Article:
“Turning Red”: Making Your Own Moves


Source: THR

Will Teare

Director: Domee Shi

Starring: Rosalie Chiang, Sandra Oh, Ava Morse, with Jordan Fisher and Wai Ching Ho

Release Date: March 11, 2022

Rating: 4/5

Turning Red is absolutely delightful. We follow Meilin “Mei” Lee (Rosalie Chiang), an energetic, 13-year-old Chinese-Canadian high achiever with a whole lot of personality. She goes about 2002 Toronto listening to 4*TOWN with her girls, behaving under a helicopter mom (Sandra Oh), and dealing with all the troubles of being an adolescent girl… but there’s a twist. When Mei can’t control her emotions, whether it’s anger, sadness, excitement, you name it… she turns into a giant red panda.

Domee Shi makes history by being the first woman to direct a Pixar film after making Bao, the Oscar-winning short film. I was a massive fan of Bao and was crazily excited to see her direct her first feature. Her direction is easily the star of this whole operation. The film, like Mei, has a never-ending enthusiasm and well of energy that’s so easily infectious. Not only that, but Domee’s ability to take a kids’ movie and bring it down to such an intimate, experience-inspired, human (and more importantly, female) level is so cool to see. 

Domee Shi clearly bases so much of this on personal experience; there are so many specific scenes pulled from the reality of growing up in 2002 Toronto as the daughter of Chinese immigrants. The scenes of her drawing boys, obsessing over a boy band with friends, or even getting her period. This movie really touched me in how they even mentioned menstruation in the first place. Practically half the planet’s population go through that, but oddly enough, it’s such a taboo subject for so many people. I feel like some young girl seeing that in a Pixar movie will be so impacted and comforted to know that it’s a thing that happens to so many people outside of herself. 

Now here’s the flip side, people have said it’s “just a simple kid movie” or “I can’t relate because it’s for other people, a different demographic.” These are extremely narrow opinions on art, but also disrespectful to Domee and her team. It’s not about whether something is “relatable” or not that indicates quality. Put yourself in someone’s shoes, and you will be able to tell whether or not a film about specific life experiences that are not your own is quality or not, and I assure you, this is quality. Besides, at its core, beyond pandas and the city of Toronto, it’s a touching story about the connection between mother and daughter. Mei is trying to be herself while also being her mother’s and is trying to find how to appease both sides of the same coin, and it’s more “relatable” than people would have you believe it to be.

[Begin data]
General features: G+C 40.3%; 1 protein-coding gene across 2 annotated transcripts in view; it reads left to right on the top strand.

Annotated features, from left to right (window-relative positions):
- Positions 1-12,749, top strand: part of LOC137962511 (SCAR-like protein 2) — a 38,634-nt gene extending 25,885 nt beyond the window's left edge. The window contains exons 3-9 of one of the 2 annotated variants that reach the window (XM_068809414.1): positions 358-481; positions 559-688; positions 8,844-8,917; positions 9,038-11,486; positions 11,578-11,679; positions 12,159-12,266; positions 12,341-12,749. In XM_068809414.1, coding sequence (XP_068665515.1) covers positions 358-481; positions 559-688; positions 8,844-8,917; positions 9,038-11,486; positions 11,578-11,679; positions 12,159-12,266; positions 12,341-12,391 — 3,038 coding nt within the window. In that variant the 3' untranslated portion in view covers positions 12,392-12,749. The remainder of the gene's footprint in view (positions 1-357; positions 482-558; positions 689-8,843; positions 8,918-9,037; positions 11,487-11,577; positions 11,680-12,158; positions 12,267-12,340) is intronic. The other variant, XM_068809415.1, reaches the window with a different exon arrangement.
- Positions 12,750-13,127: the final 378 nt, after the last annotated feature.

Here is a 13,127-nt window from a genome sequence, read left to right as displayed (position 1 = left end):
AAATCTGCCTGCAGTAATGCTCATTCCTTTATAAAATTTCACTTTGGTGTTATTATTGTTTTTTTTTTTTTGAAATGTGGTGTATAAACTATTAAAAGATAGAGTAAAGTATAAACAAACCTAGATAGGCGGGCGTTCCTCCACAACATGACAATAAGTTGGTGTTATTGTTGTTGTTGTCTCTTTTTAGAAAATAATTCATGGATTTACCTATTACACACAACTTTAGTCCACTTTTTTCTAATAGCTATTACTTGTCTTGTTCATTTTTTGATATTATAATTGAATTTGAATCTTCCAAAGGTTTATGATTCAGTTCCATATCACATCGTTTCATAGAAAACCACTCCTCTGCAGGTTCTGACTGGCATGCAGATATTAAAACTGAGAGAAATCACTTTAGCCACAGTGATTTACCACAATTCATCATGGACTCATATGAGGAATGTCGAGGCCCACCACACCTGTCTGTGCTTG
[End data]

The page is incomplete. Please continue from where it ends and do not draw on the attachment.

I’ve also seen some criticism of the “Calarts Style” (or “bean mouth style,” depending on who you ask) they go for in this movie, and I think that’s missing the intentionality of the character design and the animation as a whole. The film is anime and cartoon-inspired because the animators were inspired by anime and cartoons when they were growing up. This movie is unafraid to play with bold choices in lighting or unrealistic facial reactions because animated films do that. So you’ll have some action lines and beads of 2-D sweat. It’s also pulled from real people; Mei isn’t Raya or Moana or some anatomically perfect princess. Mei has some chubby cheeks, big teeth, patchy eyebrows, and more because that’s what Domme wanted. She said so herself in the behind-the-scenes documentary (I highly suggest that, by the way).

When I see Mei introduce her friends with a freeze-frame and their names, I know EXACTLY who they are. I can tell you a personality trait, why Mei loves them, and why they love Mei. That’s good character design. Also, Mei herself is an excellent piece of character design. Remember, animation is something you build from scratch; EVERYTHING is a choice. So when Mei struts, not walks, down a Chinatown street with a very stickered flute case, multiple hairpins, a Tamagotchi pinned to a backpack strap that she buckles to the other backpack strap? I can see everything I need to understand her as a person. 

Source: Wired

I also want to shout out a pretty good Ludwig Göransson score and the Finneas and Billie Elish 4*TOWN music. My main man Ludwig comes in hot after becoming one of the best new film composers of the century with things like Creed, Creed II, The Mandalorian, Tenet, and Black Panther, for which he secured an Academy AwardHere, he taps into a very light and poppy old hip-hop-inspired beat with a modern twist and additions of a flute in honor of Mei for a majority (this one is SO GOOD). He also brings some elements of traditional Chinese instruments with hip hop to musically show the dichotomy of Mei as a Canadian teen with Chinese roots(another Göransson banger). Finneas and Billie Elish round out the music with very cheesy but fitting early 2000’s boy band songs(sung by Jordan Fisher if you’re a fan). 

As for issues, I have three, but relatively minor. First, sometimes, the cringey kid humor with twerking or saying OMG in a movie set in 2002 took me out of it a bit, but it was a pretty minor thing considering kids of a certain age will think it’s funny/relatable, so no big deal. The Grandma is supposed to be important as she’s why Mei’s mom is who she is and is a vital part of the theme but seemed really tacked on for thematic/plot purposes. Lastly, sometimes they’ll add unnecessary things like the Aunts or something along the lines of that. It seemed cheap compared to the intentionality of the rest of the film. 

Otherwise, this is a phenomenal debut by Domee Shi, and I will be not-so-patiently waiting for whatever she does next. Rating: 4/5